Wednesday, March 7, 2012

Love Is a Many-Headed Thing, Part III

A hydra is not an easy thing to model. Each head should be sculpted symmetrically and animated individually. Be that as it may, a hydra is basically a fancy snake with more heads than are considered healthy. If I could sculpt one snake and embellish it to look like a one-headed hydra, it would be a simple matter to replicate the head and neck and attach each clone to the body.

Regarding the position of the heads, I’m not inclined to follow the hydra model in Jason and the Argonauts, where one row of heads is on top of a second row. Apart from looking kind of messy, the heads that are in front will always have a clear advantage over the ones at the rear when it comes to grabbing food.

Instead, I’d like to position all the heads in a single row like the fingers of a hand. It makes more sense to have each set of vertebrae fused side by side, the way it happens among conjoined twin serpents. This design is based on some amazing pictures of snakes with as many as five or ten heads that I found on the Internet.

With that plan in mind, I figured it would be a cinch to make a snake model. After all, it is the easiest vertebrate to draw, almost as easy to draw as a worm. A snake has an oval head devoid of any nose, ears, or hair that would only serve to complicate it. Attached to its little head is nothing more than an inordinately long tail. Even a child can draw it, so sculpting it ought to be a simple matter to me.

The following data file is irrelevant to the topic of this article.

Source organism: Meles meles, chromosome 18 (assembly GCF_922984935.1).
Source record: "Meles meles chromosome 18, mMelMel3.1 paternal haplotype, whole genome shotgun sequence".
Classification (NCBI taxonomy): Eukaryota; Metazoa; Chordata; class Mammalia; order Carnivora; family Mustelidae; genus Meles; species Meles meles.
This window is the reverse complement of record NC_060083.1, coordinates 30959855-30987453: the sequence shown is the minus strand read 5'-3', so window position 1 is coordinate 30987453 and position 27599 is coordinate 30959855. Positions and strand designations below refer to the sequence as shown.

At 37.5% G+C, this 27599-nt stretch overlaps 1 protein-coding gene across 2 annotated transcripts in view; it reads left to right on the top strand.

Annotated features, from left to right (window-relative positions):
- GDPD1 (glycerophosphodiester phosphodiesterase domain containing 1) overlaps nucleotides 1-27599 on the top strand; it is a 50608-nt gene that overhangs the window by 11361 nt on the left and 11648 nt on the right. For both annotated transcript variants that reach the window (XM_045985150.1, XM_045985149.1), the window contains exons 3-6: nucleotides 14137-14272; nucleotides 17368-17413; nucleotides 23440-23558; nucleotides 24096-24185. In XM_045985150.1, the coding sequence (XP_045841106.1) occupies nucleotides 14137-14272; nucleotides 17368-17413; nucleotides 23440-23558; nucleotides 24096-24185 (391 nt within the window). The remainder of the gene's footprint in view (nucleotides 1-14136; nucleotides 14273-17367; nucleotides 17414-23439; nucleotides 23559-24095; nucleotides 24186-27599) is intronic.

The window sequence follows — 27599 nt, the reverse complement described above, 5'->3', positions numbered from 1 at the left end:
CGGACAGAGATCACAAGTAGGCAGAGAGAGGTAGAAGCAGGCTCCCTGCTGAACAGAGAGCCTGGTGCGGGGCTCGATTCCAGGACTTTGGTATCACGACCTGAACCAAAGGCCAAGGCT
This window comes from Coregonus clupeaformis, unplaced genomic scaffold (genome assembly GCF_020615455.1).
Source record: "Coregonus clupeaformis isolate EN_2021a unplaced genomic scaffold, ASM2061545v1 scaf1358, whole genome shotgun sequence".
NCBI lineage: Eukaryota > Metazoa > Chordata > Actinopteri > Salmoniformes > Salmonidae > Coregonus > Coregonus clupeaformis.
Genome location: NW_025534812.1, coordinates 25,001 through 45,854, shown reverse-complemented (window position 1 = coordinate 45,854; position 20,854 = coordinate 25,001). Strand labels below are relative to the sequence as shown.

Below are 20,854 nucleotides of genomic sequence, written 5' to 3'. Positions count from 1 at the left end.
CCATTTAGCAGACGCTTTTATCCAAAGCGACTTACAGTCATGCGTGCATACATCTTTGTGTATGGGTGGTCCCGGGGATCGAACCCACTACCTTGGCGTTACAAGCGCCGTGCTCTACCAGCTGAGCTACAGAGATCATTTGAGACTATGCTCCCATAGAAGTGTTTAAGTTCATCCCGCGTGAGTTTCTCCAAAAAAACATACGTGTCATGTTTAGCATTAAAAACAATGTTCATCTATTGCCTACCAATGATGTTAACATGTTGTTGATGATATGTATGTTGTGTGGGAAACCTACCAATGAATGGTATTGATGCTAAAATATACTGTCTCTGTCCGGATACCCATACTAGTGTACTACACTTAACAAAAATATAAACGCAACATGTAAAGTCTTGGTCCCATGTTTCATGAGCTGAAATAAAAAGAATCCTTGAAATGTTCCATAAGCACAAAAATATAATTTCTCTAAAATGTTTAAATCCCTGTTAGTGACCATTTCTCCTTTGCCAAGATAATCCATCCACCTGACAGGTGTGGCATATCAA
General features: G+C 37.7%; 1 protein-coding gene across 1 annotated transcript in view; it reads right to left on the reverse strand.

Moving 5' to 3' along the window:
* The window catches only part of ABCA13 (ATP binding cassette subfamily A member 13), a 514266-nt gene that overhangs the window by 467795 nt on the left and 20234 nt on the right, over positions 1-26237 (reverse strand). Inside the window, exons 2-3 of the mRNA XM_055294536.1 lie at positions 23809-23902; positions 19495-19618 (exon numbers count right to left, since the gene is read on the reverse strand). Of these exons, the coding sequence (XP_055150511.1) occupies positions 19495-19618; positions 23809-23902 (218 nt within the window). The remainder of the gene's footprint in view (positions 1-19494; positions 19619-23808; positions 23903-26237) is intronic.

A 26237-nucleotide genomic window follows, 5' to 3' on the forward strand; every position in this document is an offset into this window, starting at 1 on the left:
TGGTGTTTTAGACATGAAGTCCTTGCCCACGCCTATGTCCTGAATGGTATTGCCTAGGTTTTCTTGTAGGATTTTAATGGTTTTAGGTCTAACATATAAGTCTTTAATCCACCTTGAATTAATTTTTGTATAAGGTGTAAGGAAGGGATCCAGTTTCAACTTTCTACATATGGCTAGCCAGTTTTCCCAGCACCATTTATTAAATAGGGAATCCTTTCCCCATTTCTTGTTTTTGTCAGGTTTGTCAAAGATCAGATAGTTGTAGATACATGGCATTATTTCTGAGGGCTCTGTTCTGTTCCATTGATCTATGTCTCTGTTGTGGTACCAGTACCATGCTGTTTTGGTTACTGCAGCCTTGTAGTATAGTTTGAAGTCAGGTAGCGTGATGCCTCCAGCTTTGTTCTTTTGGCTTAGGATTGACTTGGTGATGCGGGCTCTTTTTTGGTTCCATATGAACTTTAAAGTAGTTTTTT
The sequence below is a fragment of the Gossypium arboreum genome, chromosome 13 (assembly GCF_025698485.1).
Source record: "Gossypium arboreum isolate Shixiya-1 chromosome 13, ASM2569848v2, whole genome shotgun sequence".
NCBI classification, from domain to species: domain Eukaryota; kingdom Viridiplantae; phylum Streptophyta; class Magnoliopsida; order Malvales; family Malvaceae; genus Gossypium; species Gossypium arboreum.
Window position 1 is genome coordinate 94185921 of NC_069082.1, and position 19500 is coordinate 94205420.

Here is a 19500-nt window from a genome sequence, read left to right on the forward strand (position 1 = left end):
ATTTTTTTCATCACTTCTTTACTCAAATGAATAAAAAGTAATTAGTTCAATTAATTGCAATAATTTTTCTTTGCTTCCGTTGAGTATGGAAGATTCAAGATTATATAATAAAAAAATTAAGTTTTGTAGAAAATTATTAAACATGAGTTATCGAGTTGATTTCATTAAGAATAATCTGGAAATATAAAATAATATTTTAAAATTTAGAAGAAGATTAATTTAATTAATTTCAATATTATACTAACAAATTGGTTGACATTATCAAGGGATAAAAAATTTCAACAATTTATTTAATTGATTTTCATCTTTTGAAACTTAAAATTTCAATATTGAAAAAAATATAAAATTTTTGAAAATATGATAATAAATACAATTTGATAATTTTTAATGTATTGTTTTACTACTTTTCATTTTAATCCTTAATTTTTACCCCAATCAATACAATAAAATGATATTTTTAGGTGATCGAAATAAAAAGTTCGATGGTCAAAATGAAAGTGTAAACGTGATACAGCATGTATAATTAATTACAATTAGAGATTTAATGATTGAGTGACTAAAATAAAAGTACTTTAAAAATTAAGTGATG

I mean, look at some of the things that I’ve sculpted in the past.

Surely a snake would be child’s play for me, right? Right?

Wrong. Below is my first attempt at modeling a snake. Eat your heart out, Michaelangelo.

Obviously, the body wasn’t quite right. I decided to take a more careful look at my reference pictures. I found that while the neck of a snake is narrower than its head, its body widens considerably towards the middle before tapering down to the tip of its tail. Also, the sides of a snake can be surprisingly flat, rather like a very long and rubbery box.

Armed with this new realization, I made another attempt to sculpt a snake.

What went wrong, I wondered. Why do I have no problem drawing and sculpting complex human bodies but get stuck trying to sculpt a simple snake? The answer wasn’t as surprising as one might think. I have had many years of experience drawing people but have had virtually no experience drawing legless reptiles. The subtle shape of serpents was lost on me.

Yes, a snake’s body can appear to be relatively flat like a box, but it doesn’t have sharp corners outside of its mouth. I needed more polygons to soften its shape. After one more try, I came up with the following model.

Not bad, I thought to myself, although the snake looks like it swallowed a whole box of Viagra. I guess it will never look quite right if I don’t curl its body in a serpentine fashion, but I won’t be doing that until I animate it.